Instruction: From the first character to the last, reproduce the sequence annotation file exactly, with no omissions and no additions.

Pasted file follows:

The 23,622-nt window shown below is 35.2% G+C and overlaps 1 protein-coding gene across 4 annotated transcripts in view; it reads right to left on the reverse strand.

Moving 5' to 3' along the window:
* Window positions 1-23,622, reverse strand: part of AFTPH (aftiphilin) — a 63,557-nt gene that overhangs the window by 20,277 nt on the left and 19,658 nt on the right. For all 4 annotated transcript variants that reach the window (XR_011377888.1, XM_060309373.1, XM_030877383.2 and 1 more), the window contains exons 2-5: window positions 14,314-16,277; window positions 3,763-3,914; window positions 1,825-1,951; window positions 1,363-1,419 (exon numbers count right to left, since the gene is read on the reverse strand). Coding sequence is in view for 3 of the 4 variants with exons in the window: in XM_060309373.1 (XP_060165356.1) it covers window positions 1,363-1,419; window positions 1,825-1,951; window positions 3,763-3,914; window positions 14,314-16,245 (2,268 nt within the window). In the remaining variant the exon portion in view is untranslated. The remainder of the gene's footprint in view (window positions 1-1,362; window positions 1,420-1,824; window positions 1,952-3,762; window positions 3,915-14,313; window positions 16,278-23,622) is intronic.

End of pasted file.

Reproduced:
The 23,622-nt window shown below is 35.2% G+C and overlaps 1 protein-coding gene across 4 annotated transcripts in view; it reads right to left on the reverse strand.

Moving 5' to 3' along the window:
* Window positions 1-23,622, reverse strand: part of AFTPH (aftiphilin) — a 63,557-nt gene that overhangs the window by 20,277 nt on the left and 19,658 nt on the right. For all 4 annotated transcript variants that reach the window (XR_011377888.1, XM_060309373.1, XM_030877383.2 and 1 more), the window contains exons 2-5: window positions 14,314-16,277; window positions 3,763-3,914; window positions 1,825-1,951; window positions 1,363-1,419 (exon numbers count right to left, since the gene is read on the reverse strand). Coding sequence is in view for 3 of the 4 variants with exons in the window: in XM_060309373.1 (XP_060165356.1) it covers window positions 1,363-1,419; window positions 1,825-1,951; window positions 3,763-3,914; window positions 14,314-16,245 (2,268 nt within the window). In the remaining variant the exon portion in view is untranslated. The remainder of the gene's footprint in view (window positions 1-1,362; window positions 1,420-1,824; window positions 1,952-3,762; window positions 3,915-14,313; window positions 16,278-23,622) is intronic.